About a week ago I posted some easy dinner recipes and I think I was helpful. Did anyone make any of the things I proposed? Did you change them up a bit to suit your preferences? I talked to some friends about what I was going to make for dinner during the week that just passed and they asked me to post them again online and so here they are.
I make a killer home made chicken noodle soup – it’s almost entirely vegetable, save for the chicken. If you’re a vegan I suspect you could use tofu as a replacement for the chicken. It’s hearty, it’s a beautiful looking soup and it’s very healthy. Best part: with the help of a blender, the kids have NO clue it’s loaded with nutrients we all need.
Don’t Tell Mikey Chicken Noodle Soup
1 14 oz. can of stewed tomatoes
5 cups chicken stock (however you get there is up to you; I use “better than broth” as a starter)
1 medium onion, cut large slices so the kids can fish them out (and you can too, you’ll see why later)
3 stalks celery, chopped large
1 cup of carrots, chopped
1 large sweet potato, cleaned, NOT skinned and chopped into 1″ medallions
1 average size green squash, cleaned, NOT skinned: then grated
1 average size yellow squash, cleaned, NOT skinned: then grated
4 chicken breasts sliced thinly into strips
1/4 tsp nutmeg
noodles of your choosing: egg, rice, wide, bowtie pasta… whatevs.
Leaving the skins on all your veggies as I’ve noted also keeps the nutrients in them.
Put everything BUT the noodles together in a large pot and let it all get to know each other for about an hour on medium. The point is that you want to let the celery get soft and the onion cook through and the potatoes get soft because… you’re going to fish out all the large vegetables (or as much as you prefer, you might wanna leave some for aesthetics) and put them in the blender with about a cup of the broth. Add the nutmeg.
That’s correct: you’re going to frappé the veggies in a blender and then pour them all back into the pot. This way, you, your children and whomever else is lucky enough eat your soup won’t know they’ve consumed all that yummy goodness unless they wanna know. Bring to a boil and about 20 minutes before you’re ready to serve, add your noodles — OR — you can cook the noodles separately and ladle them into each bowl and then pour the soup on top of them – your choice. Sometimes pasta will starchify (made up word) the soup and make it goopy if the water temperature isn’t right.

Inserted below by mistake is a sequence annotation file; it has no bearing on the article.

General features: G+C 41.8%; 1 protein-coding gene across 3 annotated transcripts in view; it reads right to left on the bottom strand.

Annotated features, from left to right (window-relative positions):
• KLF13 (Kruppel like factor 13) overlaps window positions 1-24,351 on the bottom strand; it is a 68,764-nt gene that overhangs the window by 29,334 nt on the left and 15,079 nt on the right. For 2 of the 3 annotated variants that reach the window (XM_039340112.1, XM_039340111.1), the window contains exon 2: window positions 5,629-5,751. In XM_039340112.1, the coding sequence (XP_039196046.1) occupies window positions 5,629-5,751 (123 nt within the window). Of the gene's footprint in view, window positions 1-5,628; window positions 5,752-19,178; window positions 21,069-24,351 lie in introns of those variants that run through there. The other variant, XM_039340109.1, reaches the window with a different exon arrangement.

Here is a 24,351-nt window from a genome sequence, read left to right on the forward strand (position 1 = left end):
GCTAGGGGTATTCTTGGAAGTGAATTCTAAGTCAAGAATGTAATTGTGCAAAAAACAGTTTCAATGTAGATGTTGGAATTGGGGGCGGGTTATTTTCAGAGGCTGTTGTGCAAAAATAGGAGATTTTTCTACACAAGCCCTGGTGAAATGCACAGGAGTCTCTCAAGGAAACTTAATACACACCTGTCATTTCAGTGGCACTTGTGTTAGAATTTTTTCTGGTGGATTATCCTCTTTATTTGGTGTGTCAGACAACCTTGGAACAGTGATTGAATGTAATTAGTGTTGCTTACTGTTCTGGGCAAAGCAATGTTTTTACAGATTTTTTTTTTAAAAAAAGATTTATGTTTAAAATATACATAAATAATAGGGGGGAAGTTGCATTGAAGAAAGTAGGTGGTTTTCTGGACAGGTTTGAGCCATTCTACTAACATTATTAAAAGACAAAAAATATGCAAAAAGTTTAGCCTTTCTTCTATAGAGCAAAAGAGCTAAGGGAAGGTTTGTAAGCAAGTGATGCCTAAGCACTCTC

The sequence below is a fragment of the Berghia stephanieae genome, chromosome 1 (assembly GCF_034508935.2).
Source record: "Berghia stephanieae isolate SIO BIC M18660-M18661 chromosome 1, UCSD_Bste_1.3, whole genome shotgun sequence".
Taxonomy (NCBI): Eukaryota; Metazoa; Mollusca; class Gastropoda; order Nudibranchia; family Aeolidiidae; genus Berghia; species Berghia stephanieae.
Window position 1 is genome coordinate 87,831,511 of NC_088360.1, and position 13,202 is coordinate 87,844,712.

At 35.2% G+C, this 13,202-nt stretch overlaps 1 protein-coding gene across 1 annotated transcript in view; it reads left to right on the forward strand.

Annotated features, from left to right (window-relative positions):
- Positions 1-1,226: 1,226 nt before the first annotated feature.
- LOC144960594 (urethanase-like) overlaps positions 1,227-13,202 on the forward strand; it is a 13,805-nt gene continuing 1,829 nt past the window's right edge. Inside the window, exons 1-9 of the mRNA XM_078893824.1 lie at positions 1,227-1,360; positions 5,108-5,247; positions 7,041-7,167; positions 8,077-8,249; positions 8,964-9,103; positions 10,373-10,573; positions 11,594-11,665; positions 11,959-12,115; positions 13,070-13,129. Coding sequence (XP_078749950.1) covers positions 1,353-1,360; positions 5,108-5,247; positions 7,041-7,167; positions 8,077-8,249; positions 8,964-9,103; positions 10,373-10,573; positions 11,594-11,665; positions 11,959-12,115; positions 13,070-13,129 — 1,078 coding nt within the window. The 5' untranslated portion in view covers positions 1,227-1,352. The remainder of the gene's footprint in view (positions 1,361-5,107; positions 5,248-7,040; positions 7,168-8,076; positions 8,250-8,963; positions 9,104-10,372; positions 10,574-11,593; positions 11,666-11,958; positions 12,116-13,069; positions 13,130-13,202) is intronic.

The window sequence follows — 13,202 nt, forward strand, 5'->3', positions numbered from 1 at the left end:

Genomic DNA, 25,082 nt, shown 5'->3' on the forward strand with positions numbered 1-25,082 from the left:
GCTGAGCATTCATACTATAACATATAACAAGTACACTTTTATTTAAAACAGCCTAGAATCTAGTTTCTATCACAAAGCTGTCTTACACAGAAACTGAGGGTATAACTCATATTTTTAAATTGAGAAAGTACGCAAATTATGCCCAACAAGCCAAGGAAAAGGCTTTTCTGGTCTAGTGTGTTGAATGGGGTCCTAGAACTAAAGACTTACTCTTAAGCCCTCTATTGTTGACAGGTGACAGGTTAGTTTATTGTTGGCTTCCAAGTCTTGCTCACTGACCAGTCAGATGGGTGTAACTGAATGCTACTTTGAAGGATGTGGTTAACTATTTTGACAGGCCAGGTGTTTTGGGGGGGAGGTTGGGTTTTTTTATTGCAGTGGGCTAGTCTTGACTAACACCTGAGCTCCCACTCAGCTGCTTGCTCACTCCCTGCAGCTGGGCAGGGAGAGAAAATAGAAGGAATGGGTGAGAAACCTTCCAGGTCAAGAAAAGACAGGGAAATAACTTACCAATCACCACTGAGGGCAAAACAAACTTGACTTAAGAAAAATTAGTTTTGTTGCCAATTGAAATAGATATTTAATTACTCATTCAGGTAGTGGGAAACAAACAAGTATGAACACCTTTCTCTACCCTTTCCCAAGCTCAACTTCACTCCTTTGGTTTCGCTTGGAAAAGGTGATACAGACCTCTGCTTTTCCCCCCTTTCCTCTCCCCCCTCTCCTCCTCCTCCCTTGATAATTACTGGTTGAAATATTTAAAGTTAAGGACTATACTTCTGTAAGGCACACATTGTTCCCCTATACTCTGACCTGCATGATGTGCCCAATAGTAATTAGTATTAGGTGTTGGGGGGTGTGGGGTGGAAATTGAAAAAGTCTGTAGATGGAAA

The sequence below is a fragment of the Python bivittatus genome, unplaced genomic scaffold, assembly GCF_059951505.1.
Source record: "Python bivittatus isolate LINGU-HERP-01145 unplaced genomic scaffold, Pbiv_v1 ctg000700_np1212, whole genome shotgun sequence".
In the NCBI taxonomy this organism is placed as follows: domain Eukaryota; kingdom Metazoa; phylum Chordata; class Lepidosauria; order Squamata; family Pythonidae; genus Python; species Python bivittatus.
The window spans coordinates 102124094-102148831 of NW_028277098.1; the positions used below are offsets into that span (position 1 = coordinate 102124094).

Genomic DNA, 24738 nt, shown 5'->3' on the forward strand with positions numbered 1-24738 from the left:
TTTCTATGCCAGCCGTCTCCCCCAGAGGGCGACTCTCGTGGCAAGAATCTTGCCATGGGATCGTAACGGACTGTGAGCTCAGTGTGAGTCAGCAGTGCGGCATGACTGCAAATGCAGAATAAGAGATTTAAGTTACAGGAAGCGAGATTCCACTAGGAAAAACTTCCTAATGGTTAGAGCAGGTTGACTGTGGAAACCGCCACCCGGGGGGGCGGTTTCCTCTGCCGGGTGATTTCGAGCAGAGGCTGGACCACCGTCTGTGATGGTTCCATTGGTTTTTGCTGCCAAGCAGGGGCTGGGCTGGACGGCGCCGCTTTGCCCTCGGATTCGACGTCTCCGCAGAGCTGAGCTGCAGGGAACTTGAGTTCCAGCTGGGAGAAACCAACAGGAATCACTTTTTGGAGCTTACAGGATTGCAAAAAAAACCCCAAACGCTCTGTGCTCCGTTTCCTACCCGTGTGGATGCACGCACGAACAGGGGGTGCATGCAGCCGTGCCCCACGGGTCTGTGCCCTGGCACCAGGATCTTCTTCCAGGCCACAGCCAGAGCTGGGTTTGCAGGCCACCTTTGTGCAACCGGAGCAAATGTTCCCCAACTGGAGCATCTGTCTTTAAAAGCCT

To completely counteract the health benefits of the soup, my children insist on pillsbury crescent rolls to accompany the meal. I “sometimes” forget and we end up having whole wheat bread alongside. The point is they want to dip. I get that.
You can do all this in a crock pot – but the boiling part with the pasta is where you’d want to cook the pasta in a separate pot.
Classic Grilled Cheese and Tomato Soup
The point of including this recipe is that for me anyway, I often forget that the most classic and simple dinner is forgotten because of stress and panic.
We had this the other night (we actually had my utter favorite grilled sammie which is Grilled Ham and Swiss on Rye – with a pickle spear) and the kids were all “Mom You’re The Best This Is My Favorite Night Ever!” yummy tummy about it. You can dress this dinner up with a nice bisque and garnish with a swirl of sour cream and a spray of parsley, but my team doesn’t care if the food is pretty yet.
Whole wheat artisan bread (if you can, otherwise just get a nice whole wheat bread)
Cheese (of your choosing – if you like a nice smokey cheese, GOuda for it)
Tomato soup (you can make this yourself or grab a can and whip it up in no time)
We use real butter and a cast iron pan to grill the sammies. You can use a panini pan, a regular pan, it doesn’t matter… the point is that you smile when you make this because it brings you back to the last time you had a really yummy soul-foody dinner.